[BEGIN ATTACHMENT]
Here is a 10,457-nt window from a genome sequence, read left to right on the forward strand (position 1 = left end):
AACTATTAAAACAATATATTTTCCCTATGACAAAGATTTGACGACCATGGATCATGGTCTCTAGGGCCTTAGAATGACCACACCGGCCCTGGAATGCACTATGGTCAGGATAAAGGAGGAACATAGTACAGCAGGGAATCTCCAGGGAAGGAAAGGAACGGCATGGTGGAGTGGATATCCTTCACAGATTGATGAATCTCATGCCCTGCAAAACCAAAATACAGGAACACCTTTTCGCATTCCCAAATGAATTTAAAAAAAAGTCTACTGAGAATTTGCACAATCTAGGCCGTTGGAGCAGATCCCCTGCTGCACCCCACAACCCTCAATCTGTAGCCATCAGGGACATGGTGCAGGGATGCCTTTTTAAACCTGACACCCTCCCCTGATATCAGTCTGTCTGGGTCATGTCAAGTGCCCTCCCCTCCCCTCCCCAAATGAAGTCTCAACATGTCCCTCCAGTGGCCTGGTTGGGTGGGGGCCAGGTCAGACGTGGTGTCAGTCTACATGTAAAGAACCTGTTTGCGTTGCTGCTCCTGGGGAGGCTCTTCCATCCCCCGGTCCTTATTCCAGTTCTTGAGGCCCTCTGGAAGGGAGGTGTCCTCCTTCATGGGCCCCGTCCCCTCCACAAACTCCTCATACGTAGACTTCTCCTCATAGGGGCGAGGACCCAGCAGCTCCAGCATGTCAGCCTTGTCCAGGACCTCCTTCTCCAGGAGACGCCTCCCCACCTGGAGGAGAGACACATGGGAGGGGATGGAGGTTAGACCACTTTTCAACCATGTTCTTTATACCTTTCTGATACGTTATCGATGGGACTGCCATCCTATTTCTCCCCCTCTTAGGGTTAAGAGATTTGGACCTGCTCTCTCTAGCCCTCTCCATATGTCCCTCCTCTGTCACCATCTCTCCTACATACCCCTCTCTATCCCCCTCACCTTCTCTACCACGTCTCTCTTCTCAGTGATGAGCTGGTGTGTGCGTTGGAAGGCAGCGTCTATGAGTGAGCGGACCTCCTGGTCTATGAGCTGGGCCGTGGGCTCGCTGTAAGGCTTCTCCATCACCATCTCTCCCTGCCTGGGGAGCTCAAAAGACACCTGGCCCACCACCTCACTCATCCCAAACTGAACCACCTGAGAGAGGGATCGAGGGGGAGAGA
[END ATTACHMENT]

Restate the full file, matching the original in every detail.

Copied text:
Here is a 10,457-nt window from a genome sequence, read left to right on the forward strand (position 1 = left end):
AACTATTAAAACAATATATTTTCCCTATGACAAAGATTTGACGACCATGGATCATGGTCTCTAGGGCCTTAGAATGACCACACCGGCCCTGGAATGCACTATGGTCAGGATAAAGGAGGAACATAGTACAGCAGGGAATCTCCAGGGAAGGAAAGGAACGGCATGGTGGAGTGGATATCCTTCACAGATTGATGAATCTCATGCCCTGCAAAACCAAAATACAGGAACACCTTTTCGCATTCCCAAATGAATTTAAAAAAAAGTCTACTGAGAATTTGCACAATCTAGGCCGTTGGAGCAGATCCCCTGCTGCACCCCACAACCCTCAATCTGTAGCCATCAGGGACATGGTGCAGGGATGCCTTTTTAAACCTGACACCCTCCCCTGATATCAGTCTGTCTGGGTCATGTCAAGTGCCCTCCCCTCCCCTCCCCAAATGAAGTCTCAACATGTCCCTCCAGTGGCCTGGTTGGGTGGGGGCCAGGTCAGACGTGGTGTCAGTCTACATGTAAAGAACCTGTTTGCGTTGCTGCTCCTGGGGAGGCTCTTCCATCCCCCGGTCCTTATTCCAGTTCTTGAGGCCCTCTGGAAGGGAGGTGTCCTCCTTCATGGGCCCCGTCCCCTCCACAAACTCCTCATACGTAGACTTCTCCTCATAGGGGCGAGGACCCAGCAGCTCCAGCATGTCAGCCTTGTCCAGGACCTCCTTCTCCAGGAGACGCCTCCCCACCTGGAGGAGAGACACATGGGAGGGGATGGAGGTTAGACCACTTTTCAACCATGTTCTTTATACCTTTCTGATACGTTATCGATGGGACTGCCATCCTATTTCTCCCCCTCTTAGGGTTAAGAGATTTGGACCTGCTCTCTCTAGCCCTCTCCATATGTCCCTCCTCTGTCACCATCTCTCCTACATACCCCTCTCTATCCCCCTCACCTTCTCTACCACGTCTCTCTTCTCAGTGATGAGCTGGTGTGTGCGTTGGAAGGCAGCGTCTATGAGTGAGCGGACCTCCTGGTCTATGAGCTGGGCCGTGGGCTCGCTGTAAGGCTTCTCCATCACCATCTCTCCCTGCCTGGGGAGCTCAAAAGACACCTGGCCCACCACCTCACTCATCCCAAACTGAACCACCTGAGAGAGGGATCGAGGGGGAGAGA